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The Delta first officer had just landed her Embraer E175 Regional Jet at LGA. It was an unremarkable landing, one of hundreds every day at La Guardia—except for one important fact noted by the captain.

As the plane was taxiing to the gate, the captain announced over the PA system, in his perfect captain’s voice:

“Congratulations to First Officer Carolina Larsson on her first landing in a real plane!”

It was a moment to remember for the newly-minted Delta regional pilot. Larsson has recently joined Republic Airways, which flies on behalf of Delta, and is flying the regional jet around the US—from LGA to Kansas City and everywhere in between. It’s been quite a journey for her, shared with every pilot who has been through the wringer of training to become an airline pilot.

Here are some of their stories about landing at a major airport for the first time, and more from Larsson’s experience.

Hello, Heathrow

Photo by AmandaLewis / Getty Images.
London Heathrow. Photo by Amanda Lewis / Getty Images

 

Mark Vanhoenacker is a well-known pilot for British Airways. Frequently featured in the media, he has also penned two books, Skyfaring and How to Land a Plane. As a BA pilot, he’s had early exposure to one of the legendary names in international aviation: Heathrow. The biggest of the several London-area airports has some of the heaviest traffic in the world, and the widest variety of airplanes from all over.

“I absolutely remember my first flight from Heathrow,” he said.

“It was also the first time I flew an airliner with customers on board, on April 4th, 2003, a British Airways flight to Glasgow,” he told TPG. “Heathrow is such a busy and important airport that despite all the training in a simulator and on the real aircraft, there’s obviously a huge buzz the first time you actually call up the ultra-professional Heathrow controllers and ask for your departure clearance. That day we pushed back from the gate at 2:58pm, according to my logbook,” he said, displaying the trademark precision of a commercial pilot.

“The first take-off—wow. There’s nothing quite like it. For me the excitement of that first flight will always be tied to the wonder of the airport it took place at. My first landing at Heathrow took place a few hours later, on the return leg from Glasgow.”

He Started With Aircraft Carriers

Troy Booker, United First Officer, and a 787 (Image via Troy Booker @troybflying)

 

Troy Booker is a naval aviator and current long-haul pilot for United. His Instagram account is full of images of his travels flying around the world. He got his start flying for the Navy, doing what is possibly the toughest assignment for a pilot: landing on a moving carrier.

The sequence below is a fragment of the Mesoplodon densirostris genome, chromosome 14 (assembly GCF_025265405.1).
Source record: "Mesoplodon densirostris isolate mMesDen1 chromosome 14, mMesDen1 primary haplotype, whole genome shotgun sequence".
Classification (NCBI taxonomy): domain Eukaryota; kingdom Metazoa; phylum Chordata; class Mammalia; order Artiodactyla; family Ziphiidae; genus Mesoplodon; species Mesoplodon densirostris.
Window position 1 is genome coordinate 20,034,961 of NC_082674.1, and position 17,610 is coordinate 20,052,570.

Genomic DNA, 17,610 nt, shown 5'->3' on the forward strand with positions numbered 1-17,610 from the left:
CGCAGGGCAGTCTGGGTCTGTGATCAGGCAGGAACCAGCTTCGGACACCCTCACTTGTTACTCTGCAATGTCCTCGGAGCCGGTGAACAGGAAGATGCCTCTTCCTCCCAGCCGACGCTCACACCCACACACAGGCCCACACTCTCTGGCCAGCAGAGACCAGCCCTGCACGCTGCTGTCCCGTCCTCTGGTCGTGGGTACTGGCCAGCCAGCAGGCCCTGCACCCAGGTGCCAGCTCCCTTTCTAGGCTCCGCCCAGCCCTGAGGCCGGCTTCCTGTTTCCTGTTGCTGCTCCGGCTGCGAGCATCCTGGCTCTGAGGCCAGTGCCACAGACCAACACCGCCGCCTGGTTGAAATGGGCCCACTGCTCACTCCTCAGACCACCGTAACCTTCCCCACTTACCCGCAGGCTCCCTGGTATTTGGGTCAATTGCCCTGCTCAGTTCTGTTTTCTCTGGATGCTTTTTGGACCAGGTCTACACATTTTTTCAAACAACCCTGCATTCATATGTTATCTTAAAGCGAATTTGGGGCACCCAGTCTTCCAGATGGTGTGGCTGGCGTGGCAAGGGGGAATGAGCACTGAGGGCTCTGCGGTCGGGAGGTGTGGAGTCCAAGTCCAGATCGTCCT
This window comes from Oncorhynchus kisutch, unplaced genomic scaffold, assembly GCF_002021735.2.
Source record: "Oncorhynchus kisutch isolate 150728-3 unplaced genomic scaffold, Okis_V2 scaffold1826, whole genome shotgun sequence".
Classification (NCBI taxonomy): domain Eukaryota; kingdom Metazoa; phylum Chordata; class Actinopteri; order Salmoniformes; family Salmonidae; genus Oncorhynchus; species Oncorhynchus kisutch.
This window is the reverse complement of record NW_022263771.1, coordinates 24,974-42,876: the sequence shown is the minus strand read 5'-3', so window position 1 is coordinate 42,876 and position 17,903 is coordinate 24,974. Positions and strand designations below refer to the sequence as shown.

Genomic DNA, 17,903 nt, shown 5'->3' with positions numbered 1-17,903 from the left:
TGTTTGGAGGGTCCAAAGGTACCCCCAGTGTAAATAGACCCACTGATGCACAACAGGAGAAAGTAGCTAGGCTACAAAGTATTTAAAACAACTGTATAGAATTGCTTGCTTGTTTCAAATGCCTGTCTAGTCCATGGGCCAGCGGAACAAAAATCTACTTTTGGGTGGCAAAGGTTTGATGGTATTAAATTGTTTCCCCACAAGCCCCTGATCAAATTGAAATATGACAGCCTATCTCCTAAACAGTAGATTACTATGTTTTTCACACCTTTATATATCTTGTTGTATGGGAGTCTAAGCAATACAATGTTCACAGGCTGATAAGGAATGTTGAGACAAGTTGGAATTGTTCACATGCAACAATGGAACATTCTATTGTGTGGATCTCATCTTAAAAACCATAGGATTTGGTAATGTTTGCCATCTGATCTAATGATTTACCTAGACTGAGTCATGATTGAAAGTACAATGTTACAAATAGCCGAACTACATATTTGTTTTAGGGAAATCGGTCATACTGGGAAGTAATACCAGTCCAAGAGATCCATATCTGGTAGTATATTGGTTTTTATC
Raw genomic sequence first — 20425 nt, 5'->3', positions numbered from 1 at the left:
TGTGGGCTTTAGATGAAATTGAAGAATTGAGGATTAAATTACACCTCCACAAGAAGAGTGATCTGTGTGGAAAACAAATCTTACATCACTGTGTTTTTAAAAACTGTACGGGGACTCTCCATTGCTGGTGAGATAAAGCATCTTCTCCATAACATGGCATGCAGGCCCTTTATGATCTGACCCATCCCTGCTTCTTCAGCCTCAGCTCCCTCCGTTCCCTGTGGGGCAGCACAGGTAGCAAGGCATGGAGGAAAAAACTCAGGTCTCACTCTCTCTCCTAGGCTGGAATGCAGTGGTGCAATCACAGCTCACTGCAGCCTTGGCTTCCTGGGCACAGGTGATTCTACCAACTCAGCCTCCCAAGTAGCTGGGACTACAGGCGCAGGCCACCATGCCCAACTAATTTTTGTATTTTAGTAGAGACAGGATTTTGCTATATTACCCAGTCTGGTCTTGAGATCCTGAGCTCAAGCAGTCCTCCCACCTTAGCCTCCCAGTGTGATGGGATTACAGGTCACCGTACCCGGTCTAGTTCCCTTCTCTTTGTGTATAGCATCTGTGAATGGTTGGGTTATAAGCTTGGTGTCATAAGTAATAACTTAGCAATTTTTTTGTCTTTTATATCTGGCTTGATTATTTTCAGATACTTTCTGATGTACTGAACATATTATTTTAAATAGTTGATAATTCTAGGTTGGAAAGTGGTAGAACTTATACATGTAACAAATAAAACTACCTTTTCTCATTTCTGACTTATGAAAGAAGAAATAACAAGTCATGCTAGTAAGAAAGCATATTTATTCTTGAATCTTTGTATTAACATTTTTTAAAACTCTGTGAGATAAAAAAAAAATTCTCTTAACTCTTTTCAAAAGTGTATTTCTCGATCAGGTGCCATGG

Nothing compares to my first aircraft carrier landing,” he said.

“But my first airline pilot landing was exciting. It was a 767-400 in Frankfurt, Germany, one of the busiest airports in the world. It was stressful, too,” he said. Not surprising if one thinks that a plane takes off from or lands on one’s of FRA four runways every 50 seconds. 

Larsson’s First Leg as Pilot Flying: A Dream Come True

Before she got the congratulatory PA announcement from her first landing, Larsson first had to depart DCA as pilot flying. It sounds both intimidating and exhilarating: departing the nation’s capital and landing at LGA.

“It was just amazing. The captain lined up the plane on the runway at DCA, and said that I had the airplane,” she recalled.

“I put my hands on the throttles. And it was at that moment where all of my dreams and training came to this one moment. Now I’m here, with my hands on this…megamachine. Just a part of this massive operation, with huge jets behind you and in front of you. It’s another level from flying Piper Warriors,” she said.

Larsson became a commercial pilot after an earlier career working in Manhattan. No doubt she flew as a passenger out of these major airports, sitting in the back of the plane wishing she was up front.

“I used to sail near Manhattan, look up at the airplanes landing at LGA and dream. So it was surreal to then make LGA my first landing as a commercial pilot.”

The Return Leg to DCA: A Nice View

Larsson was then pilot flying (one of the two pilots is always the one flying, while the other handles radio communications and other duties) on the return leg from LGA to DCA; she flew the scenic River Visual Approach. It’s a spectacular way to fly into DC. Check out a video below for the view from the flight deck of this approach. Although it’s not from her first flight, it gives you a sense of what a moment it must have been.

When the flight was over, the captain encouraged Larsson to exit the flight deck and greet passengers.

“It was a nice moment greeting them as they exited. They all smiled and said congratulations.”

Mike Arnot is the founder of Boarding Pass NYC, a New York-based travel brand, and a private pilot. Larsson was Mike’s first instructor pilot.

Featured image of a Delta Airlines MD-88 taking off from Atlanta airport by Alberto Riva / TPG

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